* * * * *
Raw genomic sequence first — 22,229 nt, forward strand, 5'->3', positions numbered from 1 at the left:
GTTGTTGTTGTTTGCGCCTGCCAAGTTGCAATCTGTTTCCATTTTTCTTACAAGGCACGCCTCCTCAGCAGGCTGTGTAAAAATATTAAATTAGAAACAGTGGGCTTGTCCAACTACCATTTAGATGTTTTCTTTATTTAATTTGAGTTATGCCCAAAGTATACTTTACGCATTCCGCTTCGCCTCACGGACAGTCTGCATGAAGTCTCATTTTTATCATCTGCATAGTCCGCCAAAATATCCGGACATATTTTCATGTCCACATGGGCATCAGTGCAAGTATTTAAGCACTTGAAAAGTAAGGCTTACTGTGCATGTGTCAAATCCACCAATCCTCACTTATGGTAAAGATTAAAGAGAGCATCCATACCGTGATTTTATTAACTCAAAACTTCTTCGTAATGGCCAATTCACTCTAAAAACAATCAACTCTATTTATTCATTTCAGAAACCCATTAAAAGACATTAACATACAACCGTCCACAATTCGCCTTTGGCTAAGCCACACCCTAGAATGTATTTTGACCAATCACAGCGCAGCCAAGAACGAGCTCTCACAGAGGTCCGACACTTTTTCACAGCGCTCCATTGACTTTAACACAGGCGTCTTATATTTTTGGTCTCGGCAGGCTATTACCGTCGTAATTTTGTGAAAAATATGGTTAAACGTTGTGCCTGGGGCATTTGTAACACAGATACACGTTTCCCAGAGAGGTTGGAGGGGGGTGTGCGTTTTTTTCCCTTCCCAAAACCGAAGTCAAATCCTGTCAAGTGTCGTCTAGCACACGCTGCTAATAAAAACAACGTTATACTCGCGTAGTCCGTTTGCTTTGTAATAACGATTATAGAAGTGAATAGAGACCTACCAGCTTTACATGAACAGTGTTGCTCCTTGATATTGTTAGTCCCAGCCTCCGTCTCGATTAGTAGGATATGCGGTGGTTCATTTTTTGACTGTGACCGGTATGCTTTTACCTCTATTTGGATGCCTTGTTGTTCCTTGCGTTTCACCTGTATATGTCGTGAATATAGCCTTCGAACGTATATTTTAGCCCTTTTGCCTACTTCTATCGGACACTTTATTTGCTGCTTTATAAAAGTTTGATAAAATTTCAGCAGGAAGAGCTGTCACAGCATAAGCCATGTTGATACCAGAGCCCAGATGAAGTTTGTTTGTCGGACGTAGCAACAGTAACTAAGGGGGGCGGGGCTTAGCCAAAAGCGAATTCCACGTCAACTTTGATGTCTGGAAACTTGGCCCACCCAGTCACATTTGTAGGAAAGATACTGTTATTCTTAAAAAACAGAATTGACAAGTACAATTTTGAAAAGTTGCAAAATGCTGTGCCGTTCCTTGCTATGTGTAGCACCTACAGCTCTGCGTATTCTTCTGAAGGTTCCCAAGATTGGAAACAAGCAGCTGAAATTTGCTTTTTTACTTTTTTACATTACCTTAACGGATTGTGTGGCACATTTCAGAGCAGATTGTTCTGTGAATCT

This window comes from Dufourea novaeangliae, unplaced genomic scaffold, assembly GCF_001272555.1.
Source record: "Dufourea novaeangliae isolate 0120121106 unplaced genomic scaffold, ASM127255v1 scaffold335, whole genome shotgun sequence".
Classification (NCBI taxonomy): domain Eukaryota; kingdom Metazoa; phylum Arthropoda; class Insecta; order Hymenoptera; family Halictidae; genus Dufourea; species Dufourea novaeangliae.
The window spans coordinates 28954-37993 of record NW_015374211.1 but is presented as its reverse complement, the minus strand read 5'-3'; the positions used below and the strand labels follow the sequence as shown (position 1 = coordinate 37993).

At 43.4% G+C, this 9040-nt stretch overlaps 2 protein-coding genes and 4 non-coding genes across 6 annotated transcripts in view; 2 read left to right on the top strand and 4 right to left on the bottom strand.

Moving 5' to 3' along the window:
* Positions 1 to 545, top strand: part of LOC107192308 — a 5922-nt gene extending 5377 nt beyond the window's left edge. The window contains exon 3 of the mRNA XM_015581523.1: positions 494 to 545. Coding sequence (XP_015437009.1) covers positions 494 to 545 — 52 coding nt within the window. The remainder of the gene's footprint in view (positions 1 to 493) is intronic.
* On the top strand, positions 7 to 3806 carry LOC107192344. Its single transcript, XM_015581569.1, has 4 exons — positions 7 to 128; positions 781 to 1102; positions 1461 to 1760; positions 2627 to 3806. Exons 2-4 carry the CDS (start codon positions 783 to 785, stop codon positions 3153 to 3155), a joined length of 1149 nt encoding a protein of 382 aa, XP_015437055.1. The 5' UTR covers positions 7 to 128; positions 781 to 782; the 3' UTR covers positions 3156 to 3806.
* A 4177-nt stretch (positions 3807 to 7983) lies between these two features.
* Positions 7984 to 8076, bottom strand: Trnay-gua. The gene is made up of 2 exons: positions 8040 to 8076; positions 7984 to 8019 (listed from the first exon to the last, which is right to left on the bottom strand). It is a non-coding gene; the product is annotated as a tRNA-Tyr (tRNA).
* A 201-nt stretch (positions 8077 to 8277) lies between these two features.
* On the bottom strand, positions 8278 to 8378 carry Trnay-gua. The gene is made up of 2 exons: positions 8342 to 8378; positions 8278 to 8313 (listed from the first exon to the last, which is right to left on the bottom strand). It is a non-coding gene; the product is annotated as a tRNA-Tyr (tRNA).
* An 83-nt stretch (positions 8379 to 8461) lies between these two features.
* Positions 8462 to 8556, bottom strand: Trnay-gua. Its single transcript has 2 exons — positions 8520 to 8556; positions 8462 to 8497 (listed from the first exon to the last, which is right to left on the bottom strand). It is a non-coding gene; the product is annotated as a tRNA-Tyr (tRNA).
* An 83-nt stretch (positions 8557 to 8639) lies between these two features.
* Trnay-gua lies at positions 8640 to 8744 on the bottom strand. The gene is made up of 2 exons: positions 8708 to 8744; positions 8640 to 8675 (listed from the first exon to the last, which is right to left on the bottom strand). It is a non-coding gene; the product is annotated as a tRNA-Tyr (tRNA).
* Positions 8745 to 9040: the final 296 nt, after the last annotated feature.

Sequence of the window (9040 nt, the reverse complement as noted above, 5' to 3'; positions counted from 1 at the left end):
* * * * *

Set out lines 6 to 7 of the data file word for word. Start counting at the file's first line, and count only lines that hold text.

The window spans coordinates 28954-37993 of record NW_015374211.1 but is presented as its reverse complement, the minus strand read 5'-3'; the positions used below and the strand labels follow the sequence as shown (position 1 = coordinate 37993).

At 43.4% G+C, this 9040-nt stretch overlaps 2 protein-coding genes and 4 non-coding genes across 6 annotated transcripts in view; 2 read left to right on the top strand and 4 right to left on the bottom strand.